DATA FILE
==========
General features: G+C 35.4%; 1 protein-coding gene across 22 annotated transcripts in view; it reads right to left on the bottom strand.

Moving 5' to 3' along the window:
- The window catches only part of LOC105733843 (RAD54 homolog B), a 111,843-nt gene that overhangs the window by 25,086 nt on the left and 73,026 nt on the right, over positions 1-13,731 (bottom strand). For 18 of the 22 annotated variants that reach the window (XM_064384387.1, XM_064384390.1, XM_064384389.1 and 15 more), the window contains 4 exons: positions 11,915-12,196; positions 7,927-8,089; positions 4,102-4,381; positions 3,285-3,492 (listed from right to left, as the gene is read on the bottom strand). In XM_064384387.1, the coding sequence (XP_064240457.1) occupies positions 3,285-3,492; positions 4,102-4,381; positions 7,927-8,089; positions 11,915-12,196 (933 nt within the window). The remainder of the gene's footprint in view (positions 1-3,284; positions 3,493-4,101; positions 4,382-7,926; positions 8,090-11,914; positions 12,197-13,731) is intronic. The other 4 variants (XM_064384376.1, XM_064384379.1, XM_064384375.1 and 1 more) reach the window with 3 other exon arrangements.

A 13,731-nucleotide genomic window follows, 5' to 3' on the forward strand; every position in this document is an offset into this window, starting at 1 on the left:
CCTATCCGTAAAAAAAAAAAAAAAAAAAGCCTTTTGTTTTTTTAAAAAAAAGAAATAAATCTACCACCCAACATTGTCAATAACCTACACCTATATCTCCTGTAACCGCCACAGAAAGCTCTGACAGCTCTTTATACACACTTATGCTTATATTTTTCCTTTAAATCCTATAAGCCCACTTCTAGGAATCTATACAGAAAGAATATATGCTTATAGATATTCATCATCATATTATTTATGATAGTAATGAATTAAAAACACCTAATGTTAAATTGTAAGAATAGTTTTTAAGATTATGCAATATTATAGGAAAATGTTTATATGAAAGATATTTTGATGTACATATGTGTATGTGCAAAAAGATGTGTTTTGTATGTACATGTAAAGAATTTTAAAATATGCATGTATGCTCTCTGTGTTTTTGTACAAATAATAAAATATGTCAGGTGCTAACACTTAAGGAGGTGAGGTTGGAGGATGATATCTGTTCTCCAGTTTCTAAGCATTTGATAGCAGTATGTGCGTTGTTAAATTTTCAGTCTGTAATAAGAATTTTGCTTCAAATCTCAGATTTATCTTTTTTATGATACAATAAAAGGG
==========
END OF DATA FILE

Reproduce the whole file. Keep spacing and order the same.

General features: G+C 35.4%; 1 protein-coding gene across 22 annotated transcripts in view; it reads right to left on the bottom strand.

Moving 5' to 3' along the window:
- The window catches only part of LOC105733843 (RAD54 homolog B), a 111,843-nt gene that overhangs the window by 25,086 nt on the left and 73,026 nt on the right, over positions 1-13,731 (bottom strand). For 18 of the 22 annotated variants that reach the window (XM_064384387.1, XM_064384390.1, XM_064384389.1 and 15 more), the window contains 4 exons: positions 11,915-12,196; positions 7,927-8,089; positions 4,102-4,381; positions 3,285-3,492 (listed from right to left, as the gene is read on the bottom strand). In XM_064384387.1, the coding sequence (XP_064240457.1) occupies positions 3,285-3,492; positions 4,102-4,381; positions 7,927-8,089; positions 11,915-12,196 (933 nt within the window). The remainder of the gene's footprint in view (positions 1-3,284; positions 3,493-4,101; positions 4,382-7,926; positions 8,090-11,914; positions 12,197-13,731) is intronic. The other 4 variants (XM_064384376.1, XM_064384379.1, XM_064384375.1 and 1 more) reach the window with 3 other exon arrangements.

A 13,731-nucleotide genomic window follows, 5' to 3' on the forward strand; every position in this document is an offset into this window, starting at 1 on the left:
CCTATCCGTAAAAAAAAAAAAAAAAAAAGCCTTTTGTTTTTTTAAAAAAAAGAAATAAATCTACCACCCAACATTGTCAATAACCTACACCTATATCTCCTGTAACCGCCACAGAAAGCTCTGACAGCTCTTTATACACACTTATGCTTATATTTTTCCTTTAAATCCTATAAGCCCACTTCTAGGAATCTATACAGAAAGAATATATGCTTATAGATATTCATCATCATATTATTTATGATAGTAATGAATTAAAAACACCTAATGTTAAATTGTAAGAATAGTTTTTAAGATTATGCAATATTATAGGAAAATGTTTATATGAAAGATATTTTGATGTACATATGTGTATGTGCAAAAAGATGTGTTTTGTATGTACATGTAAAGAATTTTAAAATATGCATGTATGCTCTCTGTGTTTTTGTACAAATAATAAAATATGTCAGGTGCTAACACTTAAGGAGGTGAGGTTGGAGGATGATATCTGTTCTCCAGTTTCTAAGCATTTGATAGCAGTATGTGCGTTGTTAAATTTTCAGTCTGTAATAAGAATTTTGCTTCAAATCTCAGATTTATCTTTTTTATGATACAATAAAAGGG